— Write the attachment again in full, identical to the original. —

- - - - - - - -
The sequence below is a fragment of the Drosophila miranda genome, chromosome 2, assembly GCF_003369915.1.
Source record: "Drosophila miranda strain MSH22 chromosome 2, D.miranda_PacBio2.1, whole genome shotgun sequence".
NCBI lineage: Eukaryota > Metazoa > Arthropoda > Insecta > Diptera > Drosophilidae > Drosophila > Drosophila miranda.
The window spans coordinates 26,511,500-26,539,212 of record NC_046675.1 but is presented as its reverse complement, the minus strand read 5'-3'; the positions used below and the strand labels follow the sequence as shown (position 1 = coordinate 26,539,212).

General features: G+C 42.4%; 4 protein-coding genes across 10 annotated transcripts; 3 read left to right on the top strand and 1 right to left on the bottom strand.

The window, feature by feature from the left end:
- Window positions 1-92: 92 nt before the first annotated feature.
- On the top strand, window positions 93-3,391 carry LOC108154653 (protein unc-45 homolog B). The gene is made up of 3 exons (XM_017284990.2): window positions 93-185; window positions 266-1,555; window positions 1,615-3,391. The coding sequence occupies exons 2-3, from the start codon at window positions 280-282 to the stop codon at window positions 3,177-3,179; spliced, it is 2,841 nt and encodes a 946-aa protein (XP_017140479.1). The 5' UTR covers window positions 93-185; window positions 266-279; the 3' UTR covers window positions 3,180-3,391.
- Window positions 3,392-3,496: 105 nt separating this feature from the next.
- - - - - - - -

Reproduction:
The sequence below is a fragment of the Drosophila miranda genome, chromosome 2, assembly GCF_003369915.1.
Source record: "Drosophila miranda strain MSH22 chromosome 2, D.miranda_PacBio2.1, whole genome shotgun sequence".
NCBI lineage: Eukaryota > Metazoa > Arthropoda > Insecta > Diptera > Drosophilidae > Drosophila > Drosophila miranda.
The window spans coordinates 26,511,500-26,539,212 of record NC_046675.1 but is presented as its reverse complement, the minus strand read 5'-3'; the positions used below and the strand labels follow the sequence as shown (position 1 = coordinate 26,539,212).

General features: G+C 42.4%; 4 protein-coding genes across 10 annotated transcripts; 3 read left to right on the top strand and 1 right to left on the bottom strand.

The window, feature by feature from the left end:
- Window positions 1-92: 92 nt before the first annotated feature.
- On the top strand, window positions 93-3,391 carry LOC108154653 (protein unc-45 homolog B). The gene is made up of 3 exons (XM_017284990.2): window positions 93-185; window positions 266-1,555; window positions 1,615-3,391. The coding sequence occupies exons 2-3, from the start codon at window positions 280-282 to the stop codon at window positions 3,177-3,179; spliced, it is 2,841 nt and encodes a 946-aa protein (XP_017140479.1). The 5' UTR covers window positions 93-185; window positions 266-279; the 3' UTR covers window positions 3,180-3,391.
- Window positions 3,392-3,496: 105 nt separating this feature from the next.